Pennsylvania, which shoulders one of the biggest pension burdens among U.S. states, is bucking the wave of local governments trimming the benefits. Its bondholders are paying the price.
Since 2011, seven of the 10 states with the nation’s largest retirement liabilities as measured by Moody’s Investors Service have cut the costs. Pennsylvania, ranked eighth, has made no progress in that span, after lawmakers last year failed to pass Republican Governor Tom Corbett’s proposal to curb the expense.
In the $3.7 trillion local-debt market, the state may see its relative borrowing costs double within two years and its credit grade weaken without a fix, said Adam Mackey, head of munis at PNC Capital Advisors LLC. In 2013, Pennsylvania bonds fared worse than those of Massachusetts, which has credit grades one step higher, data compiled by Bloomberg show. Obligations of Illinois, which last month broke an impasse to bolster its pensions, outperformed both states last quarter.
“We don’t want Band-Aids,” said Mackey, who helps oversee $6.5 billion in munis, including Pennsylvania debt, from Philadelphia. Pennsylvania “needs to legislatively get some stuff done” on pensions or it may see its AA credit grade drop three levels, he said.
Financing retiree benefits is a deepening challenge for localities nationwide as they recover from the 18-month recession that ended in 2009. States’ median pension-funding ratio fell to 69 percent in 2012, from about 83 percent five years earlier, according to data compiled by Bloomberg.
The payments are taking money from needs such as schools, according to a Jan. 14 report from a privately funded panel of budget analysts led by former Federal Reserve Chairman Paul Volcker and ex-New York Lieutenant Governor Richard Ravitch.
Pennsylvania’s unfunded liability is set to grow by 38 percent to $65 billion in 2018, according to state estimates. It has the eighth-highest pension burden as a percentage of revenue, at 105 percent, compared with the U.S. state median of 45 percent, according to Moody’s. Massachusetts placed ninth.
In trading last year, the extra yield that investors demand to hold Pennsylvania obligations fell by 50 percent, to about 0.14 percentage point at year-end, Bloomberg data show. That trailed the 77 percent decline for the Massachusetts spread, to 0.08 percentage point. Mackey at PNC Capital said he compares Massachusetts and Pennsylvania debt for relative value.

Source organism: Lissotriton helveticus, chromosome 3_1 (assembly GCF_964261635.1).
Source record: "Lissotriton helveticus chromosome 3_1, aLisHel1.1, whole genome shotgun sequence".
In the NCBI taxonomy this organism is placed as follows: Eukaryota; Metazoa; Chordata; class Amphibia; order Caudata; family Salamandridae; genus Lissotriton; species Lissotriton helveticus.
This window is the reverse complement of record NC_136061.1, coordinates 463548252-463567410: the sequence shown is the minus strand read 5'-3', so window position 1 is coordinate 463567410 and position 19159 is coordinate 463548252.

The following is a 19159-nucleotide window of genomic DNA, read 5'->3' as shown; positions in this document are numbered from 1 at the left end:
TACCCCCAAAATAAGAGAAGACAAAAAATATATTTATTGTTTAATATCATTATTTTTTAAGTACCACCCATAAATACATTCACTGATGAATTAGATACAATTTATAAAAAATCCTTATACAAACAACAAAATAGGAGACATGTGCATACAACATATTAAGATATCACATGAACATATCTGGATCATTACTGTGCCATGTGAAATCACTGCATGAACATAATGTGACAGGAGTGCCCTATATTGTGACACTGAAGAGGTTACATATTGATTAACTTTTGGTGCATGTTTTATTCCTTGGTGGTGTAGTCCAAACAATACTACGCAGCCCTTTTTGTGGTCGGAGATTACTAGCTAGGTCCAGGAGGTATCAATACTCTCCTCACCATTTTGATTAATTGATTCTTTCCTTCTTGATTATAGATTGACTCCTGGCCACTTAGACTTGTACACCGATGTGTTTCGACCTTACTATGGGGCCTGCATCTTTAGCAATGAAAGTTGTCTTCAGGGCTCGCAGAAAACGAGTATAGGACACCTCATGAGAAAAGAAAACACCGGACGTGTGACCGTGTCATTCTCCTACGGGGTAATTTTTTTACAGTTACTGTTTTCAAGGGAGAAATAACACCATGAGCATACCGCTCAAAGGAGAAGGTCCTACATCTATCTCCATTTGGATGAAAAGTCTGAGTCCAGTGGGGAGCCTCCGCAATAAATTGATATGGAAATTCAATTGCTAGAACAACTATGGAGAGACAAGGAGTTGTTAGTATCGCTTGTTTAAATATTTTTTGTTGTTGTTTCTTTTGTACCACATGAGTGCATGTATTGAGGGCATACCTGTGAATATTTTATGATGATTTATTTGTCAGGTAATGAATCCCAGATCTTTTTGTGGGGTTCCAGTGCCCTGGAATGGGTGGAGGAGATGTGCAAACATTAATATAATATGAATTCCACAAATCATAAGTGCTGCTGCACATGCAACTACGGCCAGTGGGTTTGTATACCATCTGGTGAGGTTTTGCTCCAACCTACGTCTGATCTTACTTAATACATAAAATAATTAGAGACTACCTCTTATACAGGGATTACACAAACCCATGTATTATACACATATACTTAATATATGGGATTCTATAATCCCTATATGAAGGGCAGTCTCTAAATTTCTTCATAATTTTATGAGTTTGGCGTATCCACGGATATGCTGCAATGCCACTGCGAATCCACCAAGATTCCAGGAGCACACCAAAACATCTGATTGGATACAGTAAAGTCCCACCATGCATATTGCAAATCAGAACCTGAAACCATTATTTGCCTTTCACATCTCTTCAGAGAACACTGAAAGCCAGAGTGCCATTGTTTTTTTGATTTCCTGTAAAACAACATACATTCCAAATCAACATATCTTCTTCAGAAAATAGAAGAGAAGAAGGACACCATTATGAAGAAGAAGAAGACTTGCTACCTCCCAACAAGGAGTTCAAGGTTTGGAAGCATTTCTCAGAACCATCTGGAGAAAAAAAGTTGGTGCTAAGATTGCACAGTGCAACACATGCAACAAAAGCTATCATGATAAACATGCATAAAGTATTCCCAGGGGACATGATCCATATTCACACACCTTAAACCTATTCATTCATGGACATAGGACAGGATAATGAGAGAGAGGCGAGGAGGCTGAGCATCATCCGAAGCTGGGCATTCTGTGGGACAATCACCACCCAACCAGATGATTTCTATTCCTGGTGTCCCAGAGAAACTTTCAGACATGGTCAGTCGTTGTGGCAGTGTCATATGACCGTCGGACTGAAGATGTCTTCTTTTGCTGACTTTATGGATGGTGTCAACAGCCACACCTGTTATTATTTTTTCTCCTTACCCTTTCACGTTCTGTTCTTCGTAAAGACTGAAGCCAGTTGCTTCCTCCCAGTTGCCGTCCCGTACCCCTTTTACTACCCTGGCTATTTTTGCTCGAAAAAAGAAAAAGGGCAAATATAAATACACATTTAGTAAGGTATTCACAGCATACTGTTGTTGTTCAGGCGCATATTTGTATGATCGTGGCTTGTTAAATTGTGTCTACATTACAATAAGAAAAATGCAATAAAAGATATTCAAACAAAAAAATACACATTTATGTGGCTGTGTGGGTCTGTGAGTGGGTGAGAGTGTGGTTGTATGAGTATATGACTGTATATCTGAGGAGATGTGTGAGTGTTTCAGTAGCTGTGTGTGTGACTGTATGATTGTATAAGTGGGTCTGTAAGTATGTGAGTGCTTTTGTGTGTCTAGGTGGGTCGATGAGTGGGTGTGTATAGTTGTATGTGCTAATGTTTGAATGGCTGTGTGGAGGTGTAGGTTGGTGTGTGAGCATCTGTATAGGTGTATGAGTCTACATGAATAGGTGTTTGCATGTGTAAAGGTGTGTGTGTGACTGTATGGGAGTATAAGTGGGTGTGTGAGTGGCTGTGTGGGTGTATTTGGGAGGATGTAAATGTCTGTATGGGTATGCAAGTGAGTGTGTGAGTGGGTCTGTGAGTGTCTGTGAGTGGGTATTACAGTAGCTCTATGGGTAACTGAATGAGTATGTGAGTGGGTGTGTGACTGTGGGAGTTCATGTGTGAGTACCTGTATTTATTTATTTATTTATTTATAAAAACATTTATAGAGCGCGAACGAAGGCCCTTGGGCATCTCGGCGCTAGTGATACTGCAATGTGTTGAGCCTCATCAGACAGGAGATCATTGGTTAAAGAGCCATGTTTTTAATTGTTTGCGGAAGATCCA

Pennsylvania’s most recent pension changes, in 2010, extended the practice of paying less into the systems than actuarially required, according to Standard & Poor’s.
Massachusetts in 2011 raised the retirement age for most workers to 60 from 55 and reduced benefits for new public-safety officers, according to data from the National Association of State Retirement Administrators.
Corbett, 64, who is running for re-election this year, plans to discuss the need for action in his Feb. 4 budget address, said Charles Zogby, budget secretary for the sixth-most-populous state.
Zogby said he expects the Republican-controlled legislature will propose bills this year that shift new workers to a defined-contribution plan, similar to a 401(k), from the current plan that guarantees specific benefits.
Ratings companies have cited pension funding as a concern, Zogby said.
“If we’re stymied in getting any reform, I think that will weigh negatively on the outlook that they take, and that’s going to likely mean increased borrowing costs,” he said from the capital, Harrisburg.
S&P grades the Keystone State AA, two steps below the top, saying in October it could lower it to AA- this year “in the absence of meaningful pension reform efforts or significant economic growth” that offsets growing pension costs. Moody’s ranks Pennsylvania the same level.
“If you have a challenge or an issue, and if you just sweep it under the rug and don’t try and address it, that’s not a credit positive,” said Marcia Van Wagner, a Moody’s analyst in New York.
Pennsylvania’s two plans cover about 800,000 people. As of 2012, the combined funded ratio was 63 percent, down from 97 percent in 2007, according to actuarial reports.
Since 2011, 32 states and Puerto Rico have approved changes to retiree benefits, according to data from the National Association of State Retirement Administrators.
Illinois shows how investors reward action, after lawmakers there passed measures last month that would save $160 billion over the next 30 years to boost the nation’s worst-funded state pension system.
The extra yield investors demand to own Illinois debt instead of AAA securities has shrunk to 1.56 percentage points, close to the lowest since August, Bloomberg data show.
“There will be a discount applied to any state that doesn’t handle its pension obligations appropriately,” said Mackey at PNC Capital.
Issuers nationwide have scheduled about $7.3 billion of sales in the next 30 days, down from the one-year average of $9.1 billion.
They’re issuing with benchmark yields at the lowest in more than two months.
The ratio of the yields, a measure of relative value, is about 93 percent, the lowest since May. The smaller the number, the more expensive munis are compared with federal securities.
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